13 Foods You're Probably Storing Wrong
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Nope, Not There
Are you guilty of popping onions into the fridge? Do you stash maple syrup in the cupboard? These missteps feel innocent enough, but certain staples could lose flavor and spoil faster if you store them in the wrong spot. To get the most out of your basics, take a good look around your kitchen and consider some smart relocation.
These will stay crisper and fresher in the fridge than on the counter — but stow them in a plastic bag, and don’t store them in the same drawer as your lettuce. Apples produce ethylene, a ripening gas that can make some vegetables go bad more quickly.
Some people keep this baking staple in the refrigerator, thinking it will help keep it soft. But actually, the trick to moist, pliable brown sugar is placing it an airtight container. Do that, and you can store it at room temperature.
Skip the fridge, which introduces moisture and can kill the flavor of your favorite brew. Beans will last at room temp in an airtight container, an open bag or a can for one week. Reserve the freezer for beans you want to store long term.
Dried Herbs and Spices
Heat, light and moisture will degrade the flavorful oils in many seasonings, which means keeping them on top of the refrigerator (which has a warm motor) or over the stove is a bad idea. Try a drawer or cabinet instead. Some exceptions: Sesame seeds, poppy seeds and Urfa peppers all do better in the fridge.
Ground Flax Seeds
As convenient as it sounds to keep it next to the cereal, ground flax should actually be frozen to maintain its healthful properties. After one month, however, the quality will diminish, so don’t store or grind too much at once.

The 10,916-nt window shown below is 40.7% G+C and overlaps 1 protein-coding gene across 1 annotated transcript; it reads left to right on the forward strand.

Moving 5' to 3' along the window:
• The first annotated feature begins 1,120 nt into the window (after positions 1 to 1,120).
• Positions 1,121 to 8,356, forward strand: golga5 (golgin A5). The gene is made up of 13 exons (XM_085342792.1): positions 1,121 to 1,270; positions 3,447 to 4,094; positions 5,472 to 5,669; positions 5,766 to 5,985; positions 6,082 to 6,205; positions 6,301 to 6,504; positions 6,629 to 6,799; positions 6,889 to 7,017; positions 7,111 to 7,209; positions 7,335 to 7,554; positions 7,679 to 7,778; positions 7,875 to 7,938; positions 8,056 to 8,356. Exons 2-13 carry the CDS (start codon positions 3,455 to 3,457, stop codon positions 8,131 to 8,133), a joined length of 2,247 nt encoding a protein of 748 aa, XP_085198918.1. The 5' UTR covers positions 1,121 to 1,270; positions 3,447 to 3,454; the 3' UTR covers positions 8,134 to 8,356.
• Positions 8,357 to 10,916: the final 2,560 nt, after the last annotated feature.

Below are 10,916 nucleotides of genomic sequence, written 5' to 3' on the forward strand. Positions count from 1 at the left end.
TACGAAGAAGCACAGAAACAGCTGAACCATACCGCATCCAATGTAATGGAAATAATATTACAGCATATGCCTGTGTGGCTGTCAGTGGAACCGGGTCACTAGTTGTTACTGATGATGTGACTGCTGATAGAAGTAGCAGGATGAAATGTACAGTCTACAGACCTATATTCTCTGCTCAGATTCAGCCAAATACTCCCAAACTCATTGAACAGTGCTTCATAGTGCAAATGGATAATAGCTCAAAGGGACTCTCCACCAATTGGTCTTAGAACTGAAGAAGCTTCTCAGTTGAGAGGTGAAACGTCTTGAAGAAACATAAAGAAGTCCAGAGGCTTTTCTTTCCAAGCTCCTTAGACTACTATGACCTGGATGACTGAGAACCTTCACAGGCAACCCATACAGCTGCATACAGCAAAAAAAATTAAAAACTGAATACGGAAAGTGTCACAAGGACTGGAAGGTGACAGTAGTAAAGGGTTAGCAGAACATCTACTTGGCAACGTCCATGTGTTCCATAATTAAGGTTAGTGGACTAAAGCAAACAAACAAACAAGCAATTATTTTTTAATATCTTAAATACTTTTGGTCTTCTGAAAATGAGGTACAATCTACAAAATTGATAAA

Free up some space in the refrigerator door. Your collection of hot sauces will be perfectly fine at room temp for up to three years.
If you've invested in the pure stuff, move it to the refrigerator, where it will keep for up to six months. "Pancake syrup" and other artificial varieties are happy in a cabinet.
Thanks to the oils in almonds, pecans and walnuts, they'll last for only two weeks at room temperature. If you want to keep them for longer, store them in the fridge for up to nine months or in the freezer for two years.
Onions and Garlic
Your mother may have stowed them in the refrigerator produce drawer, but for maximum shelf life and flavor, they need a dry place out of the sun, where lots of air can circulate — a mesh bag or basket in your pantry will do the trick.
Processed PB is fine in the cupboard, but if you choose the all-natural variety, keep it in the refrigerator.
It goes to reason that if you should keep sesame seeds in the refrigerator, you should put toasted and plain sesame oil there too. It goes rancid faster at room temp.
Sorry, fridge, but you’re making our tomatoes mushy. We’ll keep 'em on the counter instead.
Blame the healthy oils in the germ of this baking basic. At room temp they can go bad — an off odor and darker color are signs that your bag is past its prime. For maximum longevity, keep whole-wheat flour in the fridge for up to eight months or in the freezer for up to two years.